Managing Your Career through a crisis — it is rarely as bad as most executives in this situation think it is but there are important caveats to that rule.
Short of murder, rape, embezzlement or pedophilia most career missteps are not as devastating as one may want to believe.
Most career threats are not insurmountable but executives with big egos or a reluctance to admit they made a mistake may need to take a drink of humility before re-entering the job market.
Many job candidates are eliminated at two critical choke points in the executive search process: the resume review and the face-to-face interview. We will zero on the latter in today's podcast.
Here is the problem. Most candidates tend to talk and talk about what they do, and how they do it. But they fall short in emphasizing the WHY. Why they do what they do. Herein is where the passion and the memorable part of the interview lives.
Today’s Big idea focuses on when a job applicant should tell the truth about an issue in his or her background. It is not as straight forward as you would think.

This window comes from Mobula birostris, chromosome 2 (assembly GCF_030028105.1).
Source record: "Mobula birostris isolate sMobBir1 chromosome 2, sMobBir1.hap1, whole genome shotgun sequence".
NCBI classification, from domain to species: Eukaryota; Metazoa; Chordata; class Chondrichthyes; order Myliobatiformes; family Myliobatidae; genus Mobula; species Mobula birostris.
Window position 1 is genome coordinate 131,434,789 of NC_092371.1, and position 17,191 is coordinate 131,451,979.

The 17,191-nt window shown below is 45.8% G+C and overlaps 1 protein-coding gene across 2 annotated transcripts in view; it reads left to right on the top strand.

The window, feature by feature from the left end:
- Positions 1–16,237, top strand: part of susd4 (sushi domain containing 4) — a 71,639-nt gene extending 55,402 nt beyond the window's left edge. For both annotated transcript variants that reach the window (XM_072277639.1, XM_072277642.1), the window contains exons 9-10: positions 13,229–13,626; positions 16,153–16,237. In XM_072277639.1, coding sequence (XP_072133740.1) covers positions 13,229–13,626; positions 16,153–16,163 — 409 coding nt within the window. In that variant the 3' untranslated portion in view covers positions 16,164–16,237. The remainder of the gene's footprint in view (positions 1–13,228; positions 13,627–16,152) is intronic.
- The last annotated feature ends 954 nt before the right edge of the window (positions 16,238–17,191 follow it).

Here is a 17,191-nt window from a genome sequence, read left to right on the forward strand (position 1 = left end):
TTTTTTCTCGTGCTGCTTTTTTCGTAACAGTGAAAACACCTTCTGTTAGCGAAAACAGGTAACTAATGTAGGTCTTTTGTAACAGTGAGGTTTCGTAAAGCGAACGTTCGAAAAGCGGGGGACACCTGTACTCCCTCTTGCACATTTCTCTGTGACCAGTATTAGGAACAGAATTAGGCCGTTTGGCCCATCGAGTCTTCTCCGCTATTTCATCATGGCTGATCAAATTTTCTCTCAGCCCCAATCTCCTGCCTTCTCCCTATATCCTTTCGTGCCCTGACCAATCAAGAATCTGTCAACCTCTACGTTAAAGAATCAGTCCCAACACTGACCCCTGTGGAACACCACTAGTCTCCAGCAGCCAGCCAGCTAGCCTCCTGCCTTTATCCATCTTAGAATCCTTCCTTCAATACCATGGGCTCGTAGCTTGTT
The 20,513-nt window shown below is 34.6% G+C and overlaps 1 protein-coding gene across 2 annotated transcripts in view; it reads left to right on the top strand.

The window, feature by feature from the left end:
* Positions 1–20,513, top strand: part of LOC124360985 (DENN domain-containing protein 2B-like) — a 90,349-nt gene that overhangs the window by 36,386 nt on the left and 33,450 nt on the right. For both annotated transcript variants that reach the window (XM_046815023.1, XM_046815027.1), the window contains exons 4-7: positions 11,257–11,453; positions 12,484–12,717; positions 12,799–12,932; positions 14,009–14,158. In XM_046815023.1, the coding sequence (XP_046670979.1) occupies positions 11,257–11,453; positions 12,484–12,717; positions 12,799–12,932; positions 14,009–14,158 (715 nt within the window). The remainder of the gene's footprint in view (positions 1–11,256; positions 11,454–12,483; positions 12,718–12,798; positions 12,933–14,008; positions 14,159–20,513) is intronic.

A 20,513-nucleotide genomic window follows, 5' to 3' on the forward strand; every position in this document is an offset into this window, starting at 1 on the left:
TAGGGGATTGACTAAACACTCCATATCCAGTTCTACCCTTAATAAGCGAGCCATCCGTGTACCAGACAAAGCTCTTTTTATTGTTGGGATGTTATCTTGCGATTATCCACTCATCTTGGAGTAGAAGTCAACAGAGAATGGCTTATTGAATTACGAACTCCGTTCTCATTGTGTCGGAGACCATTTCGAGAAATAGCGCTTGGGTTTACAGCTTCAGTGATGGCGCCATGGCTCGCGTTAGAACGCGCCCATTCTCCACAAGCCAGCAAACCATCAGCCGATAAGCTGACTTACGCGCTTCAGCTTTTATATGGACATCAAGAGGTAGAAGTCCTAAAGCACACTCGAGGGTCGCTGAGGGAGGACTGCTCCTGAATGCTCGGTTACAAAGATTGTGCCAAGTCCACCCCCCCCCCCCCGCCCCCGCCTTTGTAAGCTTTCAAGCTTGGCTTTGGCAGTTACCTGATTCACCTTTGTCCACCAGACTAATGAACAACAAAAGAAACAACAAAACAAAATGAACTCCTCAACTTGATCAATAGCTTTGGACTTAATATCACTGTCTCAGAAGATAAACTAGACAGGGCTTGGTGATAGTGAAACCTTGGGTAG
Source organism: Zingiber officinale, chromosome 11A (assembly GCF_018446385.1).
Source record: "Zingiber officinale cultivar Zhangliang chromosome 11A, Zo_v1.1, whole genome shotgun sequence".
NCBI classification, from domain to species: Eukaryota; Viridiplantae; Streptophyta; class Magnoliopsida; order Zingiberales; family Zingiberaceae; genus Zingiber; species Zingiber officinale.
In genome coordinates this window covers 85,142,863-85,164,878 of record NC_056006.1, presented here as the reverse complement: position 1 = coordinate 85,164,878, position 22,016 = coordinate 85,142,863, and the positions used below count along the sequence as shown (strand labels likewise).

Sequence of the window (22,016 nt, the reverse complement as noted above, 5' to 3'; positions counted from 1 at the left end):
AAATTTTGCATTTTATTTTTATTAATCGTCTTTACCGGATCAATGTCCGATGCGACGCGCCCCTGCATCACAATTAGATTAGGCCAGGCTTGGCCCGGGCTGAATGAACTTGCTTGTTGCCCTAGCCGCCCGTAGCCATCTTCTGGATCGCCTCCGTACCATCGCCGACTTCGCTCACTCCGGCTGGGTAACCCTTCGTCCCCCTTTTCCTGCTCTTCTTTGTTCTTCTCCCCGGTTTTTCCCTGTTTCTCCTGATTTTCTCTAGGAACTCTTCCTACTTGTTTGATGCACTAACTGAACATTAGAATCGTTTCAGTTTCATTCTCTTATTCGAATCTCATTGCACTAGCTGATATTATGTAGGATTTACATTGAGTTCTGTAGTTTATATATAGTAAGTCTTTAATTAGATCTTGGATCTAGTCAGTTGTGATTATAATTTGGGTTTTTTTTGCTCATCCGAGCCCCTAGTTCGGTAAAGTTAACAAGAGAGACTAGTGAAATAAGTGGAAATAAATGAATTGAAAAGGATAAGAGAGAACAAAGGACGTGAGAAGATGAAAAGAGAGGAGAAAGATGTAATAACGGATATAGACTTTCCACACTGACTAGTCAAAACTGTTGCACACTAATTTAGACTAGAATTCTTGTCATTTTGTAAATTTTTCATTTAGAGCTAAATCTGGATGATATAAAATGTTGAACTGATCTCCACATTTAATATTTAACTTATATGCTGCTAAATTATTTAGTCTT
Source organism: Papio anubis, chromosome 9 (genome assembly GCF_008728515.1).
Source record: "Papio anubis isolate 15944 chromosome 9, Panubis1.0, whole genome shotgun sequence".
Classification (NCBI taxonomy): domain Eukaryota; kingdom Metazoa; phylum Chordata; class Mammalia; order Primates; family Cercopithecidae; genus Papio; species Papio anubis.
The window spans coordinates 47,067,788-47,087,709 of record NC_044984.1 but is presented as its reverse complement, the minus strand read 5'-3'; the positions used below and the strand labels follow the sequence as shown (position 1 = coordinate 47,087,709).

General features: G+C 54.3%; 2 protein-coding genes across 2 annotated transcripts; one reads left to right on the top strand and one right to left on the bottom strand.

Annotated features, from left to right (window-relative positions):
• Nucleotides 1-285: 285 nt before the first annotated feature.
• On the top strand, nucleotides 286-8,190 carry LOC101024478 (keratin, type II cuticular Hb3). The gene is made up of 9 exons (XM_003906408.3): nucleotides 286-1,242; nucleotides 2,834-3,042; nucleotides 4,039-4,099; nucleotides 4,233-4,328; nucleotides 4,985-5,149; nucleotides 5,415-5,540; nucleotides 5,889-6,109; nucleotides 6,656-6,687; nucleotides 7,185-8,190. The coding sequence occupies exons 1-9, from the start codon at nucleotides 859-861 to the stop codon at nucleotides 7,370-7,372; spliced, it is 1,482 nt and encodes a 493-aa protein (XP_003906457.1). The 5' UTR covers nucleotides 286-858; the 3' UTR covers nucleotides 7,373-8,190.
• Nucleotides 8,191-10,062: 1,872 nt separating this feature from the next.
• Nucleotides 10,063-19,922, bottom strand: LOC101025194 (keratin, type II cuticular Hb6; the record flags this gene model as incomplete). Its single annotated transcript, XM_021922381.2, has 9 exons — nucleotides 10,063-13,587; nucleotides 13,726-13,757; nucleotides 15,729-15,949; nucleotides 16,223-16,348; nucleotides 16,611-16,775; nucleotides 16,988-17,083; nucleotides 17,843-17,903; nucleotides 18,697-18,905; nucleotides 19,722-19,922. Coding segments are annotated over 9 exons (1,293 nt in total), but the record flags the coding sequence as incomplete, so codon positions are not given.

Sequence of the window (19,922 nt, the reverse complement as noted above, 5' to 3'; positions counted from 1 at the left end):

Reputations get dinged, people get bruised along the way. Some of the dings and bruises are more serious than others. Some can affect your career. The tough question is what and when information on the more serious career issues should be disclosed to a recruiter or the prospective employer. The answer is… there is no sure answer.
The Big Idea: In a competitive job market, where there is intense competition for the best jobs, candidates must find a way to differentiate themselves from the competition.
Today I will share with you three steps to improve your performance in an interview.